Report to the 76th session of United Nations General Assembly by the Special Rapporteur on the right to adequate housing, Balakrishnan Rajagopal.
The report draws attention to the fact that discrimination in housing is one of the most pervasive and persistent barriers to the fulfilment of the right to adequate housing today. While global-level statistics do not exist on the scope of housing discrimination being experienced across regional contexts, at the national and regional levels extensive research, civil society testimony, studies and surveys show evidence of a problem of global magnitude.
This report is the second of two interrelated thematic reports of the Special Rapporteur. The first one on Housing discrimination and spatial segregation can be found here.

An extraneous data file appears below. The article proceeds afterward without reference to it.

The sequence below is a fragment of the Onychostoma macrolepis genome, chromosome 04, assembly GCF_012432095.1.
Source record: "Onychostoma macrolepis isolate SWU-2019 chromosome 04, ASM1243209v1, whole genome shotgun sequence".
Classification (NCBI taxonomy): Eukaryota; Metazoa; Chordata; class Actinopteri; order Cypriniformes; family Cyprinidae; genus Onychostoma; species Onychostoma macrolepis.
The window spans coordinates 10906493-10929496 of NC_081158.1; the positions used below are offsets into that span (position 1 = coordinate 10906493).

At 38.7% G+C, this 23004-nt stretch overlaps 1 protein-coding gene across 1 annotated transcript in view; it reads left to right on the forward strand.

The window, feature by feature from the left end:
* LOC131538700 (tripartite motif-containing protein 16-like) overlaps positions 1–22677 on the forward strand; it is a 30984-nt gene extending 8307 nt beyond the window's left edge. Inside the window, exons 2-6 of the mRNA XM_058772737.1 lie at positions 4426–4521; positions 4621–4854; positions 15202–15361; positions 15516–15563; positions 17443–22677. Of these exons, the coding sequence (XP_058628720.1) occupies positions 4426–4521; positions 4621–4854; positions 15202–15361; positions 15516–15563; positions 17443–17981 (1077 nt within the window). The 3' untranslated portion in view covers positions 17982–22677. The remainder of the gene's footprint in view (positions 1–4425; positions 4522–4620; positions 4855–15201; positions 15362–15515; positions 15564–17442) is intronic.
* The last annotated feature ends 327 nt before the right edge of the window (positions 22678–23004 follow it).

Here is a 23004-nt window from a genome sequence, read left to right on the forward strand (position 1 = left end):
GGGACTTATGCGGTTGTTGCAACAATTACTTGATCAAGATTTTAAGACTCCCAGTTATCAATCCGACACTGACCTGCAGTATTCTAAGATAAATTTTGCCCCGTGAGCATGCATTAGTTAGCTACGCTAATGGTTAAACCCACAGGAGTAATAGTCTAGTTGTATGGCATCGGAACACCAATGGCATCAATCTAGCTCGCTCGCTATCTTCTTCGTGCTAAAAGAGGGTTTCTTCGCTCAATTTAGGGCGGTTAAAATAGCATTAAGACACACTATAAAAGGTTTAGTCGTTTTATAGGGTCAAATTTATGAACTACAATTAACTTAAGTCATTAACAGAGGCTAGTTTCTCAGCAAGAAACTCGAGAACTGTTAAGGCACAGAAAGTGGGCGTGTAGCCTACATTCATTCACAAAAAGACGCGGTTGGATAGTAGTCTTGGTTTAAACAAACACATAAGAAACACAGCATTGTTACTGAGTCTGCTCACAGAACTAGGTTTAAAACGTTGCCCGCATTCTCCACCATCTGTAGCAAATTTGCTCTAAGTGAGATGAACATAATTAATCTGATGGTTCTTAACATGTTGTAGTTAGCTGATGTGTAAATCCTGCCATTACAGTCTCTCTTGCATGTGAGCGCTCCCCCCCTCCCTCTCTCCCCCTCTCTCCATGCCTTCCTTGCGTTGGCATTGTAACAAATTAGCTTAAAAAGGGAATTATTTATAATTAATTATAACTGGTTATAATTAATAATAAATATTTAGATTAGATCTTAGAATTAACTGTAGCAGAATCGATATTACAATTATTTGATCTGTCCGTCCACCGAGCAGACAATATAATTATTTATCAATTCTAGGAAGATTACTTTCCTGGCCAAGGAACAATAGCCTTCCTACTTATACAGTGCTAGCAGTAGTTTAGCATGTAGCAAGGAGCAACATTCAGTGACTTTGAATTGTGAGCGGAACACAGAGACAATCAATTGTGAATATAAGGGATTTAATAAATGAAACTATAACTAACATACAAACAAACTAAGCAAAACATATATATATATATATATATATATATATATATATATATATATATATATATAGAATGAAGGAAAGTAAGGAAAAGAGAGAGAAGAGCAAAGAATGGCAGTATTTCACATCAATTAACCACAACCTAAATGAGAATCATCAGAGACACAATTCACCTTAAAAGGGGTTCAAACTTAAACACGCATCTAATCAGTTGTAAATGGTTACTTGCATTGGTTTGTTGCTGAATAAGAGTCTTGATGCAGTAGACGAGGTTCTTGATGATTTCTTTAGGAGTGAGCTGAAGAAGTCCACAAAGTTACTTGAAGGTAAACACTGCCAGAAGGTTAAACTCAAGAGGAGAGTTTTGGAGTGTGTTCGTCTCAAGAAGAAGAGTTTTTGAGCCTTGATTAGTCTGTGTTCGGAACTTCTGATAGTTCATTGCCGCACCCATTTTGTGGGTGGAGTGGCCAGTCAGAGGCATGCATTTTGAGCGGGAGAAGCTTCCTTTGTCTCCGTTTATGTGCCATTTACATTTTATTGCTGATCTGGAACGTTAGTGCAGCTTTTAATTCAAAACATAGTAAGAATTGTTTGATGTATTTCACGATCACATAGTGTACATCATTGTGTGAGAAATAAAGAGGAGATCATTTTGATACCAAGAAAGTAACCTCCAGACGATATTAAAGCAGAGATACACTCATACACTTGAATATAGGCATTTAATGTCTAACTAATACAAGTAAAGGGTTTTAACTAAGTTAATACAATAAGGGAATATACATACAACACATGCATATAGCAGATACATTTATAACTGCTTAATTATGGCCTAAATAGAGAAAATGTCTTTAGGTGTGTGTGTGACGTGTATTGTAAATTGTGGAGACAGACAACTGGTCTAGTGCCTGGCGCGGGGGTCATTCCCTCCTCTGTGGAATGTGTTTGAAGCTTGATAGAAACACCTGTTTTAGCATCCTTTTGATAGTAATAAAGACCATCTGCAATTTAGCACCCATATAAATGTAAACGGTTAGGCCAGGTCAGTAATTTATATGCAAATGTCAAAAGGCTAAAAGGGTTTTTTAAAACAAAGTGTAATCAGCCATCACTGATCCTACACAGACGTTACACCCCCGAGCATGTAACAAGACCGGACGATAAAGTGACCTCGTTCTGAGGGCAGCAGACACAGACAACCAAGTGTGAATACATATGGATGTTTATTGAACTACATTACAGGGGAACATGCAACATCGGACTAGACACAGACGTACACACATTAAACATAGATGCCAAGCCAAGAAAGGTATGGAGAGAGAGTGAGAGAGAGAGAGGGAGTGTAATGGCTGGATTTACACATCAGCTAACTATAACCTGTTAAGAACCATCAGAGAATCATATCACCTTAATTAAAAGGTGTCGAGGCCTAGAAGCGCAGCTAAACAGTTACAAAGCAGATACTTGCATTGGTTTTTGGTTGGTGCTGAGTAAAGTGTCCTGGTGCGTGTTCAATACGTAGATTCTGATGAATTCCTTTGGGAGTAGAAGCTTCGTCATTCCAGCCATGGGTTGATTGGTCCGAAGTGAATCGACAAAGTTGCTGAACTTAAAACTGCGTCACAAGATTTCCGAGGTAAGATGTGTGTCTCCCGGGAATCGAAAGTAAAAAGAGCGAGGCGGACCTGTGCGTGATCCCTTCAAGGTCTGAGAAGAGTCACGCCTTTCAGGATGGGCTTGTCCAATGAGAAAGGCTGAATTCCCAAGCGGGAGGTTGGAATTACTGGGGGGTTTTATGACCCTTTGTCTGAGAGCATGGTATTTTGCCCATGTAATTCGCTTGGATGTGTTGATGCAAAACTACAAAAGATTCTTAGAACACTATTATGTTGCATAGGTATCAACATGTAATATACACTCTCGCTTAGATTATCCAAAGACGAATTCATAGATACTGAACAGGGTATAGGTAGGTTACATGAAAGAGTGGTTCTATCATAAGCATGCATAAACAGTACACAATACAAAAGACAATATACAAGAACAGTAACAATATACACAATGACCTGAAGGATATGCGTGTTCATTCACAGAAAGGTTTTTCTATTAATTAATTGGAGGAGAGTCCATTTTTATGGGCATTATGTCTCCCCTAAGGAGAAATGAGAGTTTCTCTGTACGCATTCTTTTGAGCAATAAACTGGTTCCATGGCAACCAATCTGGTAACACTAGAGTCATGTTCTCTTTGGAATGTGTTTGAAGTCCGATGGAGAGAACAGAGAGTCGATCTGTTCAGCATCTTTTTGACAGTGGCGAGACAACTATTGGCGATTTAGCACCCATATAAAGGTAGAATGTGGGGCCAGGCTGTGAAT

States are under an obligation to adopt legislative measures that seek to address discrimination on grounds recognized under international human rights law and provide effective judicial or other mechanisms through which such rights can be enforced. However, a substantial number of countries lack either legislative or constitutional measures that prohibit discrimination in access to housing or in other economic, social and cultural rights.
At the national level, different States have advanced special measures to expand access to housing for vulnerable groups Special measures to address housing discrimination have also been advanced by local governments. Local jurisdictions can play a crucial role in addressing discrimination and advancing fair access to housing owing to their primary role in regulating land use and rental housing.